Astronauts take a walk to repair space station's AC

Astronauts aboard the International Space Station are on a space walk Wednesday to make repairs on the space station's cooling system

In this image taken from video and made available by NASA, astronaut Douglas Wheelock, works on the International Space Station attempting urgent repairs to restore a crucial cooling system on Wednesday. The International Space Station has been operating with only half its usual cooling capability ever since an ammonia pump failed one-and-a-half weeks ago.

A pair of astronauts floated outside the International Space Station Wednesday to once again try to remove a faulty – but crucial – coolant pump during the second in a series of complicated spacewalks to replace the device.

NASA astronauts Douglas Wheelock and Tracy Caldwell Dyson ventured outside the space station at 8:27 a.m. EDT (1227 GMT) on what they expect to be a six-hour job to remove the disabled pump, which is about the size of a kitchen oven.

"Sunlight – sunlight coming out," Wheelock said as he looked out of the station's open hatch just before stepping out to begin the spacewalk.

"Wow, that's nice and bright," Dyson responded.

"Beautiful," Wheelock said.

The astronauts tried to remove the ammonia coolant pump during a Saturday spacewalk, but a jammed hose – and later an unacceptable ammonia leak – stalled their efforts. [Graphic: Space Station's Cooling System Problem Explained]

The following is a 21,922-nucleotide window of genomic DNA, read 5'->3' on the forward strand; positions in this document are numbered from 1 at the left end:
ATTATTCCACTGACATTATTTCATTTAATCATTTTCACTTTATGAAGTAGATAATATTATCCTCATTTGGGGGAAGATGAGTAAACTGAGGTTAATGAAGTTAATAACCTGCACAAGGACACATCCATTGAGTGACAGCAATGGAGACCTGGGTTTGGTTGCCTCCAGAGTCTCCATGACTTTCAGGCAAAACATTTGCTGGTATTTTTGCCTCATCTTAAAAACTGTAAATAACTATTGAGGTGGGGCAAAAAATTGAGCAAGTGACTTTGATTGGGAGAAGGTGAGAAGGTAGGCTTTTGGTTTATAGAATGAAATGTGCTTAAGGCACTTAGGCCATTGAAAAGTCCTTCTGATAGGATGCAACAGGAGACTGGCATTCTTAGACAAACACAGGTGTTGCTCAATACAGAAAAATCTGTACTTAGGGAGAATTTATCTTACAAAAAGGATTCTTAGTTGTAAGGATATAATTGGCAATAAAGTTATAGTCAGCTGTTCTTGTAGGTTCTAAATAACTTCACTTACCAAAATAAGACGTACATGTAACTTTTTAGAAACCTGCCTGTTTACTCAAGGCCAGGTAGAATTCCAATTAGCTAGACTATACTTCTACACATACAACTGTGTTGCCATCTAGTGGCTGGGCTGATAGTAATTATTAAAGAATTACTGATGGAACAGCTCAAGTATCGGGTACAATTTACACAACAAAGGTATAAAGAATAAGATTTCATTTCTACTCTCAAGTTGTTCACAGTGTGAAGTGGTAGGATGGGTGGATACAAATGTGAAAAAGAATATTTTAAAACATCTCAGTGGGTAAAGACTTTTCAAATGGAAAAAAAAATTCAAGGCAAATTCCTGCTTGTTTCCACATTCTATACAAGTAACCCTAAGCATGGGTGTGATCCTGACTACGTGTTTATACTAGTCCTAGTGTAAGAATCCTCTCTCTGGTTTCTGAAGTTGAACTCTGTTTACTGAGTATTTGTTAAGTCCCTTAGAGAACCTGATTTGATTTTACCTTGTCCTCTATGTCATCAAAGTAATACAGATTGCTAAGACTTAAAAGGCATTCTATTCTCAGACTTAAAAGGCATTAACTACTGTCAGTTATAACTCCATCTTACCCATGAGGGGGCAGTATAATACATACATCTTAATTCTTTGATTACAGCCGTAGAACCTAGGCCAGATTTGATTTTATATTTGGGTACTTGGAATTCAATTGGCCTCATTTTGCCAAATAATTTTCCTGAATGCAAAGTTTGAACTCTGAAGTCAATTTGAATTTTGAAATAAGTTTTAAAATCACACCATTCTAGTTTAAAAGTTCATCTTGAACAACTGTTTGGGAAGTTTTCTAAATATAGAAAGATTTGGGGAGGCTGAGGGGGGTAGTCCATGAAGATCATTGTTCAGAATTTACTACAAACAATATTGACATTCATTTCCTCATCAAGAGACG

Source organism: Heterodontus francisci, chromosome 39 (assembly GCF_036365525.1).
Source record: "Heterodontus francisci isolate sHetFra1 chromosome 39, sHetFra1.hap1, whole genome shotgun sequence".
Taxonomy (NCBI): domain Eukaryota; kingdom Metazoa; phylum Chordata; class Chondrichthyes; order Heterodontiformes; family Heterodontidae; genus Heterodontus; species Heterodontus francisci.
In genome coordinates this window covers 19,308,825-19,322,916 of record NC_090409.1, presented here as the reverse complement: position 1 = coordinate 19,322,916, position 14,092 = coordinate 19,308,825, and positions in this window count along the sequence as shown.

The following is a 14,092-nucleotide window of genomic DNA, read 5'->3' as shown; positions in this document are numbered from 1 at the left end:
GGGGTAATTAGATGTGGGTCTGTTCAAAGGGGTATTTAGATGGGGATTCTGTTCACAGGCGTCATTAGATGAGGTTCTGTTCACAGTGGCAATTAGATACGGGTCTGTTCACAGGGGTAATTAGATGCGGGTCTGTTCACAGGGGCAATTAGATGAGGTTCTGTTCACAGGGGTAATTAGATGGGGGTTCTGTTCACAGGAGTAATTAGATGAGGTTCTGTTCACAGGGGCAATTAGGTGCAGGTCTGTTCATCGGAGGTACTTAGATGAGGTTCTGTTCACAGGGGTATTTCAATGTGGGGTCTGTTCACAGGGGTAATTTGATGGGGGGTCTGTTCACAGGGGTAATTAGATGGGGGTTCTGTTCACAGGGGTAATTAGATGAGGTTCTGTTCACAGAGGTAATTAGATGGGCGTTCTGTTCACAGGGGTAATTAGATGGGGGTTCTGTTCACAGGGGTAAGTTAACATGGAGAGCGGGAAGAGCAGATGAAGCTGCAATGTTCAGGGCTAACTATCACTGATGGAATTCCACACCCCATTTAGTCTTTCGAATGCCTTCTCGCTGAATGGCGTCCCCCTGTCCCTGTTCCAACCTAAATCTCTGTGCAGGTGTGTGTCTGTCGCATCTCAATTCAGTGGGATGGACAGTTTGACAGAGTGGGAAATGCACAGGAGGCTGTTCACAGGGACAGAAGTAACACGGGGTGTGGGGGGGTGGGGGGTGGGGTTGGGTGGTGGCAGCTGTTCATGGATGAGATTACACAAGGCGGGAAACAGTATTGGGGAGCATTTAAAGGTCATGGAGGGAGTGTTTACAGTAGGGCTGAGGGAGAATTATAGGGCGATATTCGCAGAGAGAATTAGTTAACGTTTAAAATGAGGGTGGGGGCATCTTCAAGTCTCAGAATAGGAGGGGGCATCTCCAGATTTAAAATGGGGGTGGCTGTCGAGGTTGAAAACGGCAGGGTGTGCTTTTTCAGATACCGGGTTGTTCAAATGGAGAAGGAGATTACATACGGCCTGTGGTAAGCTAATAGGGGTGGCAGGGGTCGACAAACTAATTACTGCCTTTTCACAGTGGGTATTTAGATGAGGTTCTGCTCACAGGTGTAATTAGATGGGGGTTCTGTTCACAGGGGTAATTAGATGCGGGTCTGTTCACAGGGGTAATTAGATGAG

During this spacewalk, Wheelock and Caldwell Dyson will close two valves in hoses upstream of the pump in an attempt to stop the leak. They'll also vent any remaining ammonia coolant overboard before removing the last of four ammonia hoses from the faulty pump.

The International Space Station uses liquid ammonia to cool its onboard systems by transporting waste heat to a network of radiators mounted to its main truss.

Spacewalking astronauts take care to avoid exposure to the ammonia while working outside and have lengthy decontamination protocols to clean their spacesuits when they do see leaks in order to avoid bringing the toxic chemical inside.

The faulty ammonia pump failed July 31, knocking out half of the space station's cooling system and forcing astronauts to turn off some experiments and systems, as well as leave others without backups, in order to prevent the station from overheating. A tripped circuit breaker, likely caused by a power spike, caused the malfunction, station managers have said.

There are two main cooling system loops – Loop A and Loop B. The failed pump is in Loop A, while the other cooling loop remains operational.

Wheelock and Caldwell Tyson don't plan on completing their space station repairs during Wednesday's spacewalk. That comes on Sunday, when the astronauts plan to perform a third spacewalk to retrieve a spare pump from a storage platform and install it in the old pump's place, station officials have said.

The failed ammonia pump is located on the station's right side truss and will be replaced with one of four spare pumps stored at the orbiting lab.

Each pump weighs 780 pounds (353 kg) and is 5 1/2 feet long (1.6 meters) by 4 feet wide (1.2 meters). They are about 3 feet (almost 1 meter) tall.

NASA is broadcasting the International Space Station spacewalk repairs live from space on NASA TV. Click here for space station mission updates and's NASA TV feed.

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